Maxakalían languages

Maxakalían languages
Linguistic classification: Macro-Gê
  • Maxakalían
Maxkali languages.png

The Maxakalían languages (also Mashakalían) were first classified into the Gê languages. It was only in 1931 that Loukotka separated them from the Gê family. Alfred Métraux and Curt Nimuendaju Unkel considered the Maxakalían family isolated from others. John Alden Mason suggests a connection to a hypothetical Macro-Gê stock, and Aryon Dall’Igna Rodrigues confirms it, although they see more indications about it than evidences.

Family division

Mason lists

  • Caposhó (†)
  • Cumanaxó (†)
  • Maconí (†)
  • Maxakalí
  • Monoshó (†)
  • Panyame (†)

All of the above are extinct, except for the modern Maxakalí. Linguist List lists them as dialects of a single language.

The Pataxó, Malalí and Coropó languages (also extinct) seem to have a few resemblances with this family, but are not so strongly connected for Mason; Coropó is now thought to be Purian. The modern Pataxó use part of their old vocabulary in their daily life, mixed with some idioms from other modern indigenous peoples they are related with nowadays. Approximately 1200 speakers of modern Maxakalí are in the State of Minas Gerais, Brazil.

Campbell (1997) lists:

  1. Malalí (†)
  2. Pataxó (aka Patashó) (†)
  3. Maxakalí (aka Mashakalí, Mashacalí; other alternative names: Caposho, Cumanasho, Macuni, Monaxo, Monocho)


  • Campbell, Lyle. (1997). American Indian languages: The historical linguistics of Native America. New York: Oxford University Press. ISBN 0-19-509427-1.
  • Gordon, Raymond G., Jr. (Ed.). (2005). Ethnologue: Languages of the world (15th ed.). Dallas, TX: SIL International. ISBN 1-55671-159-X. (Online version:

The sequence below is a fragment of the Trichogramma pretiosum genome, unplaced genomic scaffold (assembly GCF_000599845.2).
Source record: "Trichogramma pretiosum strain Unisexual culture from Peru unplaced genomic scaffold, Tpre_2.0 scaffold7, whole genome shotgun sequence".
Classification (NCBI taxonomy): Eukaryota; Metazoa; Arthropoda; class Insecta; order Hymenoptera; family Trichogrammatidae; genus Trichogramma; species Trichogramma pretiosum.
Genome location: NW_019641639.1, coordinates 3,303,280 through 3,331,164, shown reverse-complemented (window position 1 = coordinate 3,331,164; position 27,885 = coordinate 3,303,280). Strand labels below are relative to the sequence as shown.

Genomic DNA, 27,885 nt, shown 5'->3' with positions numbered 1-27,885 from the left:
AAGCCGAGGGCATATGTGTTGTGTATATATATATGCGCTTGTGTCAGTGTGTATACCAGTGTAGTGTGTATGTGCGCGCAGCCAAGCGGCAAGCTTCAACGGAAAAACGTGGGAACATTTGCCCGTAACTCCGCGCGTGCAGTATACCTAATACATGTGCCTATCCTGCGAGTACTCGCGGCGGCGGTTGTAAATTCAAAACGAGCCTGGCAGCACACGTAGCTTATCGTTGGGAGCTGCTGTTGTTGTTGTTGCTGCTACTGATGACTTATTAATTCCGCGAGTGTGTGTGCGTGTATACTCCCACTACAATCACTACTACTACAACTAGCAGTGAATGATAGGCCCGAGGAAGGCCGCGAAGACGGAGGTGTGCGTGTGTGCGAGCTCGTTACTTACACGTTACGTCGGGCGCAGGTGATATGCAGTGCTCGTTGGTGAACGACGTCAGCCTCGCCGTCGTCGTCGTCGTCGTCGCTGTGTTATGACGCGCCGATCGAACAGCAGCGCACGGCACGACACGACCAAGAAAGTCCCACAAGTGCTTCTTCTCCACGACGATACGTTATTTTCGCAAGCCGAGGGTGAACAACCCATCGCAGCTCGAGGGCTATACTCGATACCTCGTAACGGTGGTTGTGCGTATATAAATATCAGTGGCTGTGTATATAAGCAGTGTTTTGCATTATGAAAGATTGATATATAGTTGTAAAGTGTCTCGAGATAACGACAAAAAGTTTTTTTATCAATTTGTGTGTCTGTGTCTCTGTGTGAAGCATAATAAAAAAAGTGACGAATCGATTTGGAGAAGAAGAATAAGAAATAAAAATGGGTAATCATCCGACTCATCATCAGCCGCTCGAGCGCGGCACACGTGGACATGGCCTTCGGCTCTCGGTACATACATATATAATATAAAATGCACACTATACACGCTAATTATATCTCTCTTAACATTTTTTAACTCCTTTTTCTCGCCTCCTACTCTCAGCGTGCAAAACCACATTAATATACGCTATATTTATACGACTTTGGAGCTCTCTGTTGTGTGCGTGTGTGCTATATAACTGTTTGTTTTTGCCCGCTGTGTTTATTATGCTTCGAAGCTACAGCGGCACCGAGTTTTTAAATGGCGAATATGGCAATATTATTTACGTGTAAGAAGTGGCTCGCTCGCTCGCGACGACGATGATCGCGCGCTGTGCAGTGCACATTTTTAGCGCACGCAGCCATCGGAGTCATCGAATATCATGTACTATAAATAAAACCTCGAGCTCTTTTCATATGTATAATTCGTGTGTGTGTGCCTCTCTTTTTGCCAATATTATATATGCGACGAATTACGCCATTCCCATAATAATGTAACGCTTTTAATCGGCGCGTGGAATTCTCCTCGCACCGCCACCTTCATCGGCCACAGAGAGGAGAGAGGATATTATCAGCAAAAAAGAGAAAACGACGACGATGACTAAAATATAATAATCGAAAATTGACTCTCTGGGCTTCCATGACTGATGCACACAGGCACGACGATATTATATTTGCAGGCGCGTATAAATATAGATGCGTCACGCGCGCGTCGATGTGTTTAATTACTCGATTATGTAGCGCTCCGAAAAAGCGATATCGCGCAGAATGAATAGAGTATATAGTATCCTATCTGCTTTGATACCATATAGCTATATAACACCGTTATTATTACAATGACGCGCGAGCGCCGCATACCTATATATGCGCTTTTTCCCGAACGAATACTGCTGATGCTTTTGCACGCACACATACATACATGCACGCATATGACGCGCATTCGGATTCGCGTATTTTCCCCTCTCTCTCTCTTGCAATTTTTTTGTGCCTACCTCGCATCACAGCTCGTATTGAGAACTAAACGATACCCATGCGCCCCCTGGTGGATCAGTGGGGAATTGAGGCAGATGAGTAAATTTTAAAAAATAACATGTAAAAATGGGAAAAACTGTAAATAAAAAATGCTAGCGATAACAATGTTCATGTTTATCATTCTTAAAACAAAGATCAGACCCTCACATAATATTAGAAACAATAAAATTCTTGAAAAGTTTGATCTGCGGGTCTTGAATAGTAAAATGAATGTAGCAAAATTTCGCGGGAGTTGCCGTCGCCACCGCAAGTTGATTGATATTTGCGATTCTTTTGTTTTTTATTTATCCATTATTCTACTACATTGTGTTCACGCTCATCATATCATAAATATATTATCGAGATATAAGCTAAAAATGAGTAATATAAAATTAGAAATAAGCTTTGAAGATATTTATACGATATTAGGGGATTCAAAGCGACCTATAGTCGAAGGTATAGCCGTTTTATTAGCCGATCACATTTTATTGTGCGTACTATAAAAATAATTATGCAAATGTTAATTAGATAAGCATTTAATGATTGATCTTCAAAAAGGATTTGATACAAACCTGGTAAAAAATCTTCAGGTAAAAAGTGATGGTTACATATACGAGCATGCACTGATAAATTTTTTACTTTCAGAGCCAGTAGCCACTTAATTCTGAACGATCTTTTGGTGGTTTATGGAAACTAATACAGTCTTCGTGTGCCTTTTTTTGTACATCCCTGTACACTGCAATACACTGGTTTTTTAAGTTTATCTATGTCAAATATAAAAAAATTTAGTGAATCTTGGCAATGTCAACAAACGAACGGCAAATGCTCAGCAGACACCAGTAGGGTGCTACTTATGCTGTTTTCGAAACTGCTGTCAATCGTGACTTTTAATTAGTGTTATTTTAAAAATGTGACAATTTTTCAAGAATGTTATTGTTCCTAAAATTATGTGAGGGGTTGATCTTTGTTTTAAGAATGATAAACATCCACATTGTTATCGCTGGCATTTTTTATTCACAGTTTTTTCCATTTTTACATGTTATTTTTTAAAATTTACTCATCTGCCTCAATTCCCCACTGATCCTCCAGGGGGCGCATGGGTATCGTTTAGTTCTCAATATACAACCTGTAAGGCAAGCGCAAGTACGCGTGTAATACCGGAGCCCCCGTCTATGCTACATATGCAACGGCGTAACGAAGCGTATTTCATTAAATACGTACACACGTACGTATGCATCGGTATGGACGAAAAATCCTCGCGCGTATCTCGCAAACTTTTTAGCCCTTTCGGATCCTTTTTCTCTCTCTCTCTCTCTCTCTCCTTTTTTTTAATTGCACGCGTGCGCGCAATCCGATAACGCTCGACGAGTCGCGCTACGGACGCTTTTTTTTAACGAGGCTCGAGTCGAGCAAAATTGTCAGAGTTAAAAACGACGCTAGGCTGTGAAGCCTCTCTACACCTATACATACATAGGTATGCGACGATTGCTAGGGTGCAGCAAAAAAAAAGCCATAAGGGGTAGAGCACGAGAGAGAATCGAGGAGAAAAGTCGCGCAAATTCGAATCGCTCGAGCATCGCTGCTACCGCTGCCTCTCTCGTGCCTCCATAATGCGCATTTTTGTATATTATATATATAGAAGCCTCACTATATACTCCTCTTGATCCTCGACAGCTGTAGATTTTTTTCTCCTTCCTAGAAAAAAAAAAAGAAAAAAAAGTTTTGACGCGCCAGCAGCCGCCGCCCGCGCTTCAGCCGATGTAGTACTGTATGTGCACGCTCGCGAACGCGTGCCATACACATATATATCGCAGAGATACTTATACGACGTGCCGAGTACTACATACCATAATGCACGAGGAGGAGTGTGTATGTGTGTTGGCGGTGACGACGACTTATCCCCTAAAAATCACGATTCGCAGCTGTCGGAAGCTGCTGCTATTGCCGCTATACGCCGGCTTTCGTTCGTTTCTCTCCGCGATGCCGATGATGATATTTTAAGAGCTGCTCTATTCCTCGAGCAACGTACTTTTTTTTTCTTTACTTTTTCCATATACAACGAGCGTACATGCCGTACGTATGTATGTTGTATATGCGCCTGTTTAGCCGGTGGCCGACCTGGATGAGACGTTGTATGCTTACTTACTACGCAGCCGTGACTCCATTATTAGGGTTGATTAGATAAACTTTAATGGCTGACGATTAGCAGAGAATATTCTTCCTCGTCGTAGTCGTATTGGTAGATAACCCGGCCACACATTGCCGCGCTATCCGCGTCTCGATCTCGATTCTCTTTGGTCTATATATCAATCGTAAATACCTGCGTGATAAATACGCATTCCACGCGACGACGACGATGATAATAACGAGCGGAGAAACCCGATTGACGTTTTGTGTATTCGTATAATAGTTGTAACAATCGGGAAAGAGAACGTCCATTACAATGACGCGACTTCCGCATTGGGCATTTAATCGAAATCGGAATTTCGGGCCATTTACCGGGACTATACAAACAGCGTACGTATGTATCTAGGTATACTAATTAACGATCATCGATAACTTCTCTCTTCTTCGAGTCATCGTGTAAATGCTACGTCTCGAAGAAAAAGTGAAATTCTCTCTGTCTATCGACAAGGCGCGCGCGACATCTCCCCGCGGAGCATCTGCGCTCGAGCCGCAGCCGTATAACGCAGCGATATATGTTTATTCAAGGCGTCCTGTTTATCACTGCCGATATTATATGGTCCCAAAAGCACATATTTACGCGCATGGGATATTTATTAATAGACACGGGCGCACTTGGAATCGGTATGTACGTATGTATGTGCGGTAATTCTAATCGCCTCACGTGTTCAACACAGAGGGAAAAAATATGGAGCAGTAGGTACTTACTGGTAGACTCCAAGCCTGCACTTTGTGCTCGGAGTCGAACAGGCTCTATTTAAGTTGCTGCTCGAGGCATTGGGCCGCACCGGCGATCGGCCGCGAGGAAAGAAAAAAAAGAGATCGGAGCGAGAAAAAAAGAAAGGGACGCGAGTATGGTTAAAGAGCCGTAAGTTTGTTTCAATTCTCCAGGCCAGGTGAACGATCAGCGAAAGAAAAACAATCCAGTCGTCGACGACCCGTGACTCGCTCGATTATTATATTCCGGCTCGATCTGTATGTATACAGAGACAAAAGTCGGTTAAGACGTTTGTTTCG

• Kaufman, Terrence. (1990). Language history in South America: What we know and how to know more. In D. L. Payne (Ed.), Amazonian linguistics: Studies in lowland South American languages (pp. 13–67). Austin: University of Texas Press. ISBN 0-2927-0414-3.
  • Kaufman, Terrence. (1994). The native languages of South America. In C. Mosley & R. E. Asher (Eds.), Atlas of the world's languages (pp. 46–76). London: Routledge.

Wikimedia Foundation. 2010.

Look at other dictionaries:

  • Macro-Gê languages — Infobox Language family name=Macro Jê altname=Macro Gê region=Brazil familycolor=American fam1=Je Tupi Carib? child1=Jê child2=Borôro child3=Maxakalían child4=Kamakã child5=Purían child6=Karirí child7=Krenák (Botocudo) child8= Rikbaktsa child9=… …   Wikipedia

  • Mayan languages — Maya language redirects here. For other uses, see Maya language (disambiguation). Mayan Geographic distribution: Mesoamerica: Southern Mexico; …   Wikipedia

  • Indigenous languages of the Americas — Yucatec Maya writing in the Dresden Codex, ca. 11–12th century, Chichen Itza Indigenous languages of the Americas are spoken by indigenous peoples from Alaska and Greenland to the southern tip of South America, encompassing the land masses which… …   Wikipedia

  • Austro-Asiatic languages — Austro Asiatic Mon–Khmer Geographic distribution: South and Southeast Asia Linguistic classification: One of the world s major language families Proto language: Proto Mon–Khmer …   Wikipedia

  • Dravidian languages — For other uses, see Dravidian (disambiguation). Dravidian Geographic distribution: South Asia Linguistic classification: Dravidian Proto language: Proto Dravidian Subdivisions: Northern Cen …   Wikipedia

  • Indo-European languages — Indo European redirects here. For other uses, see Indo European (disambiguation). See also: List of Indo European languages Indo European Geographic distribution: Before the 16th century, Europe, and South, Central and Southwest Asia; today… …   Wikipedia

  • Sino-Tibetan languages — Sino Tibetan Geographic distribution: East Asia Linguistic classification: One of the world s major language families. Subdivisions: Sinitic Tibeto Burman ISO 639 …   Wikipedia

  • Oto-Manguean languages — Oto Manguean Geographic distribution: Currently Mexico; previously Mesoamerica and Central America Linguistic classification: Not positively related to any other language families. Subdivisions: Oto Pamean Chinantecan Tl …   Wikipedia

  • Niger–Congo languages — Niger–Congo Niger–Kordofanian (obsolete) Geographic distribution: Sub Saharan Africa Linguistic classification: one of the world s primary language families Subdivisions: Dogon …   Wikipedia

  • Nilo-Saharan languages — Nilo Saharan Geographic distribution: Central and East Africa Linguistic classification: One of the world s primary language families Subdivisions: Eastern Sudanic Central Sudanic ? Kadu Maban …   Wikipedia